Unfair Zoning Laws Can Restrict Manufactured Home Placement
There is an affordable housing crisis in the U.S. and some communities are making a bad situation worse.
There is a growing trend of municipalities trying to use zoning and other land use regulations to restrict or eliminate manufactured housing in their jurisdictions. These actions could reduce the supply of critically-needed affordable housing for working families across the country and may be discriminatory under the Fair Housing Act.
The attempts at cities discriminating against manufactured housing are wide-ranging. Some cities restrict community owners from replacing units when someone moves, others are looking at banning them altogether, and some are segregating them at locations far out from local amenities such as schools, transportation, doctors and jobs.
Local city and county governments use a variety of land use planning devices to restrict the use of manufactured homes as an available source of affordable housing. Interestingly, these devices are often in conflict with the entity’s comprehensive plan. These cases often involve zones within a community where manufactured housing fits the character and ascetics of the zone.
This past year, Huntsville, Texas, passed an outright ban on the placement of manufactured homes in the community, including on private property. This change in the law came despite the presence of manufactured homes and multi-family homes in the community. After an outcry from residents living in manufactured homes, the council overturned the ban.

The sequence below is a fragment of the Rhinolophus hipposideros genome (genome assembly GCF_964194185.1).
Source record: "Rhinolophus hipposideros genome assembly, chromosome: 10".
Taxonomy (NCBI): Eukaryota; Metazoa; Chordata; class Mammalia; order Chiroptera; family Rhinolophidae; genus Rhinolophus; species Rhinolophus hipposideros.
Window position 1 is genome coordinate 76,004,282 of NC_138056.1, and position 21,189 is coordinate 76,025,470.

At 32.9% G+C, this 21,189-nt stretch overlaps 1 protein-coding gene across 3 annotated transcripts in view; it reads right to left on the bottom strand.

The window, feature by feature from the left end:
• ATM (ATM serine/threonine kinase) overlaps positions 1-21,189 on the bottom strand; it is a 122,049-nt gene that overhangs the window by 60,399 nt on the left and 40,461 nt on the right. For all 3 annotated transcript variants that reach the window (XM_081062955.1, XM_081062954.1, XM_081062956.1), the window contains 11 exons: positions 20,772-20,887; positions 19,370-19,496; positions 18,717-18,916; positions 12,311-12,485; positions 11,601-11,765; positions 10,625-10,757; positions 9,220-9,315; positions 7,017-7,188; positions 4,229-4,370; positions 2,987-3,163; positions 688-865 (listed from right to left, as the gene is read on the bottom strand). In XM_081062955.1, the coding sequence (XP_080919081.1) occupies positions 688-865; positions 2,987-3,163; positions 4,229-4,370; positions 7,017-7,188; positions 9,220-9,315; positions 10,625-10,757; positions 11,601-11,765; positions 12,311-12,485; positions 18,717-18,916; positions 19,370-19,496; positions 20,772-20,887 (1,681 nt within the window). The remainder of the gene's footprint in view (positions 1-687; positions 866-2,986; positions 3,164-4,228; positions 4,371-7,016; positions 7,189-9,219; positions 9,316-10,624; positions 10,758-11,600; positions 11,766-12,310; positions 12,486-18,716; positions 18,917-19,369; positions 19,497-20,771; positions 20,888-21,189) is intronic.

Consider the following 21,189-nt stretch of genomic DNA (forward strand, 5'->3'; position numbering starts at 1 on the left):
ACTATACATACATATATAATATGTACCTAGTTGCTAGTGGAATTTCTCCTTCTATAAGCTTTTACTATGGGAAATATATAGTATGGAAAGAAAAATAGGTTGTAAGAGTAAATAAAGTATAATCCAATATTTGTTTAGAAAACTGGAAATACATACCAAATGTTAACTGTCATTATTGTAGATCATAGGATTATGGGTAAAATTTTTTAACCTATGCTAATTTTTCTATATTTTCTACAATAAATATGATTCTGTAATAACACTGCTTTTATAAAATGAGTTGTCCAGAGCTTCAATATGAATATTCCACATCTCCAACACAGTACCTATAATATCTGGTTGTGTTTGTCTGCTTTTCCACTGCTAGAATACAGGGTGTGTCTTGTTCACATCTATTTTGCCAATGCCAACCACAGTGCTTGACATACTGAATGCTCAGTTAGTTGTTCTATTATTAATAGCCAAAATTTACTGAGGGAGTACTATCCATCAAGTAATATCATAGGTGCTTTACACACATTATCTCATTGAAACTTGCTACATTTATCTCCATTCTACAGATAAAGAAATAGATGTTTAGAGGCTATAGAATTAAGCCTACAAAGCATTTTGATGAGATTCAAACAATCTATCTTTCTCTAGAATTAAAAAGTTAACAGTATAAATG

Rural Harrison County, Kentucky is attempting to pass a requirement that manufactured homes may only be placed on lots of 10 acres or more. These types of ordinances are found in other communities and can range from 1 to 10 acres.
Lot size is not just a rural issue. In a community in South Carolina, the Georgetown council required minimum lot size in a zone predominated by older mobile homes whereby the practical effect would be to require the accumulation of several lots to build any new home. As this case involves a zone containing a majority of African American residents, HUD is investigating for possible Fair Housing violations.
Layering of Multiple Ordinances
When a Mississippi Supreme Court decision disallowed Pearl’s method of excluding manufactured housing, the city undertook changes to multiple land use planning devices (density, occupancy, setbacks) which allowed the placement of a home in a land-lease community, but made it illegal for anyone to occupy the home.
Changes to density and setback requirements cause land-lease communities to provide homes on every other lot.
Restriction to Manufactured Home Communities (Parks) only
An affront to private property rights is when a government restricts the placement of manufactured homes to manufactured home parks only. An ordinance in Kentucky like this was passed in London, and following a lawsuit, reversed.
A trend in western states (Kansas and Arizona for instance) is the adoption of ordinances where there is an age restriction on manufactured homes, disallowing the placement of a home more than 5- or 10- years old. These local laws basically place expiration dates on homes and artificially kill resale values.
The Village of Lodi, Ohio, changed its interpretation of non-conforming use such that when a home would be removed from a land-lease community, the entire park would become a non-conforming use. The Ohio Supreme Court struck down the interpretation.
No Reason Whatsoever
The most frustrating cases come when a city or county denies the placement of a home for no reason whatsoever. In Washington Township, Ohio, it took a court order to force a zoning panel to issue a permit for the replacement of an older manufactured home with a new one.
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